Daikin, the only company globally to manufacture both air-conditioning systems and refrigerants, has developed a low-GWP refrigerant designed for electric vehicles (EVs) equipped with heat pumps.
R474A (D1V-140) has been developed as an alternative to R1234yf for improved heat pump performance in EVs, particularly in colder climates, where they can lose up to 20 per cent of driving range due to the energy consumption required for cabin comfort and battery thermal management.
Testing has shown that when temperatures drop from 0°C to -10°C the capacity of a heat pump running R1234yf is reduced by 40 per cent, a recognised problem among car manufacturers.
R474A is claimed to deliver increased cooling and heating capacity with superior efficiency, significantly improving battery performance.
R474A has a boiling point of about -40°C, 10-15 degrees lower than R1234yf, meaning less power is required for compression.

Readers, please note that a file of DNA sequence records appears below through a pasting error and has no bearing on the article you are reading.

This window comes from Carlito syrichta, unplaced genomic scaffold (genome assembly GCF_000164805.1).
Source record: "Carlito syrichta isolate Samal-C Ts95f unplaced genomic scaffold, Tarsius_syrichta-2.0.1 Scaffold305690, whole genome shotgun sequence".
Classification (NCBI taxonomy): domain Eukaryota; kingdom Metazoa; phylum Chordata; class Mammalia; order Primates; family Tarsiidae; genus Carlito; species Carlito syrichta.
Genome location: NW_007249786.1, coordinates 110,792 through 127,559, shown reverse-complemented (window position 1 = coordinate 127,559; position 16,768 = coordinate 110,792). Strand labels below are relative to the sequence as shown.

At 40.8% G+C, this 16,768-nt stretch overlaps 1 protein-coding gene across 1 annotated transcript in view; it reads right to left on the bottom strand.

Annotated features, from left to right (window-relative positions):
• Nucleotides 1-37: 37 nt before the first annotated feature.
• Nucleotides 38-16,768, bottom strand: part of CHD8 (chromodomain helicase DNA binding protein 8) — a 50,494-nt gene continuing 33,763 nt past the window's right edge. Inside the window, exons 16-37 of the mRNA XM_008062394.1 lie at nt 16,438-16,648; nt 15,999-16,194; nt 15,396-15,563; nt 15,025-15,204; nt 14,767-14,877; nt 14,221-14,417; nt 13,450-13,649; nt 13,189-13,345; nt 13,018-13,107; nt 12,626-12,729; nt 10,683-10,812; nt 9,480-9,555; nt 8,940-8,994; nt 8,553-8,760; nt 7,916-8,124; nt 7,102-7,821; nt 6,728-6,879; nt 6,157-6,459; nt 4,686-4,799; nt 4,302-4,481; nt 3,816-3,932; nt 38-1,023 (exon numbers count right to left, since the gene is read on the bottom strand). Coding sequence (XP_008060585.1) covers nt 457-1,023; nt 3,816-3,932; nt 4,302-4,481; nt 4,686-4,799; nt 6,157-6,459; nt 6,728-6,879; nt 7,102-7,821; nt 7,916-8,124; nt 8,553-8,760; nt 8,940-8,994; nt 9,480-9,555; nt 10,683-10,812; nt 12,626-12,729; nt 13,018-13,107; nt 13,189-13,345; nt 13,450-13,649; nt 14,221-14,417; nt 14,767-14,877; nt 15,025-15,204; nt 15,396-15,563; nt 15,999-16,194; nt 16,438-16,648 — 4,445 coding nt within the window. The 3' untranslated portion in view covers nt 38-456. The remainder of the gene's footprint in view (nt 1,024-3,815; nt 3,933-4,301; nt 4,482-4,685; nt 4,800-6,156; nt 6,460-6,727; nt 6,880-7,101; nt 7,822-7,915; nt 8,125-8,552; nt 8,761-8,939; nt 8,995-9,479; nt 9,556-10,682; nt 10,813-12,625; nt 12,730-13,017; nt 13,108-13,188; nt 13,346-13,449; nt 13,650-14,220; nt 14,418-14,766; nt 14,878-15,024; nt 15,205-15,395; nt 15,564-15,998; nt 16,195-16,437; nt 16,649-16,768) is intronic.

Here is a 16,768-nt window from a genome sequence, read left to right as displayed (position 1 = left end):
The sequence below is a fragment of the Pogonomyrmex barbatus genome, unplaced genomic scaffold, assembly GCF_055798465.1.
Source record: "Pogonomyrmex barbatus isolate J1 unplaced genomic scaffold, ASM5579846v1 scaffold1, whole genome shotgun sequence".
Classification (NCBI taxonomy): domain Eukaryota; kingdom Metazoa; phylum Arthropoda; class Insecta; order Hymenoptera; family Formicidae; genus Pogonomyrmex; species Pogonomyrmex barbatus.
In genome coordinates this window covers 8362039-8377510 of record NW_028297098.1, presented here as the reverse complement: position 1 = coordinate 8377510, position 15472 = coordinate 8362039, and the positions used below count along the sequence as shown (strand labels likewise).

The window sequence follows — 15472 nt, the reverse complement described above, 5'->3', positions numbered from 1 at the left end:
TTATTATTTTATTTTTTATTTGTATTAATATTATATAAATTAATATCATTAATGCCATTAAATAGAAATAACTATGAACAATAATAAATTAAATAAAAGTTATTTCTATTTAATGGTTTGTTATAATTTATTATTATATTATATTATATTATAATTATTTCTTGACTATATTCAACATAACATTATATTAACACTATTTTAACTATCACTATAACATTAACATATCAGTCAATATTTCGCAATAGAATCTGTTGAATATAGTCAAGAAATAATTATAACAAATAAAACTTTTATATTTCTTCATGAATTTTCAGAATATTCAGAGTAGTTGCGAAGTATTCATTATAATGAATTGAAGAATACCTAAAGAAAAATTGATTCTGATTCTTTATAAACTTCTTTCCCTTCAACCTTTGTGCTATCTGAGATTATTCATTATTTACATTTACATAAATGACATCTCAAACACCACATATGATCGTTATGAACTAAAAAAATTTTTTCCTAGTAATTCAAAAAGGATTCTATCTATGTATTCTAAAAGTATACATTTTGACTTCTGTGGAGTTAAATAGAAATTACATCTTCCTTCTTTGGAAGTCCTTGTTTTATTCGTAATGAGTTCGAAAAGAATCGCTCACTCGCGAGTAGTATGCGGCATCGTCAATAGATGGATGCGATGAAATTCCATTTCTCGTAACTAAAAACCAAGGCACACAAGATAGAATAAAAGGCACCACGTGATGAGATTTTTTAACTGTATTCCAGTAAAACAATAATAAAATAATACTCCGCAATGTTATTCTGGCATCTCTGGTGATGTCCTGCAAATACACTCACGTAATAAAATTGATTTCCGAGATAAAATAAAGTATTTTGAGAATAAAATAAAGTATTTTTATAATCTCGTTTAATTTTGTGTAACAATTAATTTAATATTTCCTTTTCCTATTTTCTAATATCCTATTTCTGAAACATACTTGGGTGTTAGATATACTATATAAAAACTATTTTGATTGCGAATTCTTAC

It has been estimated that urban battery range could improve by as much as 50 per cent when running R474A, while still providing good performance in warmer climates.
The American Society of Heating, Refrigerating and Air-Conditioning Engineers (ASHRAE) has given R474A an A2L classification (mild flammability).
R474A blends 77 per cent R1234yf with 23 per cent HFO-1132(E), a new and unique molecule which ASHRAE has separately approved and designated with a B2 rating (high toxicity and low flammability).
Like YF, R474A has a global warming potential of less than one, meeting climate protection goals inh the United States, European Union and elsewhere.
Daikin holds the patents for R1132(E) and so controls production of R474A.
The refrigerant is suitable for use in the cabin, and in direct expansion systems. It provides passenger compartment and battery heating at temperatures as low as -30°C while maintaining positive pressure.
Daikin has since invested $75 million to start production of R474A at its Japanese plant in Yodogawa, Osaka by 2027.
Initially, prior to mass production, the company will have a test plant operational by 2024.
However, a potential PFAS ban in Europe that threatens to outlaw R1234yf and blends that contain it could scupper R474A before it gains traction.